It is inevitable that Alain Vigneault, who formally assumed the reins of the Rangers Friday under a five-year contract reportedly worth $10 million, will be compared with John Tortorella, whose reign included a trip to the Eastern Conference finals and a trail of combustible dealings with the media.
Based on his track record of 10 years behind the bench with Montreal and Vancouver, Vigneault's demeanor is unlikely to ever mimic Tortorella's.
At his introduction during an event at Radio City Music Hall, Vigneault, 52, said he understands his responsibility to be professional and respectful to everyone from the front office to the players to the team's staff to reporters and fans.
But in the end, it's a results business. The Quebec City native, who has been a coach since he was 23, was brought to New York to win and win often, especially in the Stanley Cup playoffs.
"I'm going into this with an open mind," Vigneault said. "I think [players] should be, too . . . I'm going in with a clean slate; let's see what we can write on that slate."
With Rangers president and general manager Glen Sather's blessing, Vigneault will attempt to transform his inherited squad. He'll have a fresh approach with puck possession, movement on the power play, activating the defense to join the rush, employing different assistant coaches and using advanced stats for deploying players and fatigue studies to help energy levels.
"We needed a change in style," said Sather, who prefers an attacking style and believes the game has evolved in that direction. "There were a number of guys who were getting the crap kicked out of them in our end. We needed to move the puck out quick. [Our defensive] style was perfect for a couple of years, but it started to wear our team out . . . The injuries we had this year, it started to take a toll on our club."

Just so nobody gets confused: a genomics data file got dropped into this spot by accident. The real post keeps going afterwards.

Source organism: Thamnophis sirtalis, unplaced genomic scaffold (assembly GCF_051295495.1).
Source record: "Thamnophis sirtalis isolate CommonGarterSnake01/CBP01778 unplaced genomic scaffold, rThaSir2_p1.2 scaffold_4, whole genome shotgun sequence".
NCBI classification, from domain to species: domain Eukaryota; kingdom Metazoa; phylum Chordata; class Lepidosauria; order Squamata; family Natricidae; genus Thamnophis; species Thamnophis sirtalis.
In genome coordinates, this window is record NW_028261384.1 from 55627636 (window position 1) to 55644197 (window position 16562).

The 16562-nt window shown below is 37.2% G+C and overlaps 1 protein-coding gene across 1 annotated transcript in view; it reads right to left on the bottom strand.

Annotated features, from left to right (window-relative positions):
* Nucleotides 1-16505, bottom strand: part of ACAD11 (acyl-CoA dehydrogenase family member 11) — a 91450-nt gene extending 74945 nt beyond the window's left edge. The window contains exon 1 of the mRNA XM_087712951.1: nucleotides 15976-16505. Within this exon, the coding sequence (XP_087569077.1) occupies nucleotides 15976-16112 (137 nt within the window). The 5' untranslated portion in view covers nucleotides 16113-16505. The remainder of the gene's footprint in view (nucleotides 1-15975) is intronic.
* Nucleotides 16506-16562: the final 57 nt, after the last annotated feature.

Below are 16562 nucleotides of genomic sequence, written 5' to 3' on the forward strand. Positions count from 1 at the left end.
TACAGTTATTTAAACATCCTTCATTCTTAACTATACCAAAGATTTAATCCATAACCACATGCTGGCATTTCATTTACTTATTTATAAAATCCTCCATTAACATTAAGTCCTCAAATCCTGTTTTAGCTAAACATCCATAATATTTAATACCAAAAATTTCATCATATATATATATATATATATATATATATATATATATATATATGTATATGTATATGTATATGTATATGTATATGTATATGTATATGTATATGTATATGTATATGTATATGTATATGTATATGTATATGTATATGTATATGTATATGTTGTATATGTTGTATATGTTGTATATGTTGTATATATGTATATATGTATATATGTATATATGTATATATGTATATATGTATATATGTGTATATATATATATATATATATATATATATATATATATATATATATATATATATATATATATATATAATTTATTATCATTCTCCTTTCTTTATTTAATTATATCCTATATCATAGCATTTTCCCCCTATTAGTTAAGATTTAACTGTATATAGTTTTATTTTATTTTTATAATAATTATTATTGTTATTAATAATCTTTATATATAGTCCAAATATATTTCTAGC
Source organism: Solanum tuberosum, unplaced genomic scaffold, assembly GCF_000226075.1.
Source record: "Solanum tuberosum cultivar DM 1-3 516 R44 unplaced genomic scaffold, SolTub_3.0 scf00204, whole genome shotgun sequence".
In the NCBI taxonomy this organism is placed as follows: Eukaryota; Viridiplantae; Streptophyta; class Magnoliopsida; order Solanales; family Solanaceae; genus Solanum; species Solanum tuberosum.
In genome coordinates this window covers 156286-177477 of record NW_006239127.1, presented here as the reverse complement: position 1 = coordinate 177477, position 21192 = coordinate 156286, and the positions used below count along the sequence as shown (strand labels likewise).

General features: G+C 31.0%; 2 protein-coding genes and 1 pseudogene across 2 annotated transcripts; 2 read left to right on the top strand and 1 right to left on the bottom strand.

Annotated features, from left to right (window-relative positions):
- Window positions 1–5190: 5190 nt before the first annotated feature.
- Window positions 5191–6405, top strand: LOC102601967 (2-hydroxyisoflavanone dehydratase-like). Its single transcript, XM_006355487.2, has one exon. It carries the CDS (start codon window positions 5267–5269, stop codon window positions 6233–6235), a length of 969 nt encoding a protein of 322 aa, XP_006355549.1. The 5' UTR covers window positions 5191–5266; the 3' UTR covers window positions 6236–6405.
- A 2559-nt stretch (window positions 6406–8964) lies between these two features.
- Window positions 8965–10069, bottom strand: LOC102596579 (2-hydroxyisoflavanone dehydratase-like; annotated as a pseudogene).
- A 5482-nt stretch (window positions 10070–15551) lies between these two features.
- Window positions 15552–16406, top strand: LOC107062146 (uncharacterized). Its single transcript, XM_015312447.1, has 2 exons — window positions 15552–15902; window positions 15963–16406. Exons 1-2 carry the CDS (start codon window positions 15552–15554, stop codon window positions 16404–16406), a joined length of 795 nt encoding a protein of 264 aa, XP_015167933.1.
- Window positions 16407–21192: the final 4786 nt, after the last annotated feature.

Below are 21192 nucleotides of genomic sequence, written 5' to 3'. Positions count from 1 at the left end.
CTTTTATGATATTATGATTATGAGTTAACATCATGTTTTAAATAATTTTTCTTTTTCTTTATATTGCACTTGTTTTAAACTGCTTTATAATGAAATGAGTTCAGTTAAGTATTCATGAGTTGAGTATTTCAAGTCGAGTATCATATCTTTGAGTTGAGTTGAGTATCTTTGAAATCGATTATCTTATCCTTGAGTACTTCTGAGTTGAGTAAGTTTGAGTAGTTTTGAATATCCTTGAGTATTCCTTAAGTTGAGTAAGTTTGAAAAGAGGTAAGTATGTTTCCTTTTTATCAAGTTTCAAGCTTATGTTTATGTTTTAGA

Having coached a Western Conference team in the Canucks for the past seven seasons, Vigneault confessed little understanding of the Rangers' pluses and minuses but will watch their 12 playoff games on his laptop as a jumping-off point.
From a distance, he believes the Rangers have "the potential to have two real solid offensive lines, and after that, Glen feels we've got a couple of good young kids who are close."
Rick Nash, he said, "is an elite player . . . He's been through one year here. He's going to be even better this year."
Henrik Lundqvist, Vigneault said, is "one of the best goalies in the world."
On defense, he wants players to join the rush and create more three-on-twos and four-on-threes. "There's real good balance,'' he said. "We've got the potential to join the rush a little more. I think the skill level is there."
Ryan Callahan likely will remain captain, Vigneault said. He declined comment on the future of Brad Richards, whose contract could be bought out.
Vigneault, who is fine with being called A.V., will have at least two assistants, "one guy taking care a little more of the PP and another guy a little more on the PK. They will be guys that have NHL experience and I want guys that are upbeat and positive. I can't do that by myself."
The Dolan family owns
controlling interests in the
Rangers, Madison Square
Garden and Cablevision.
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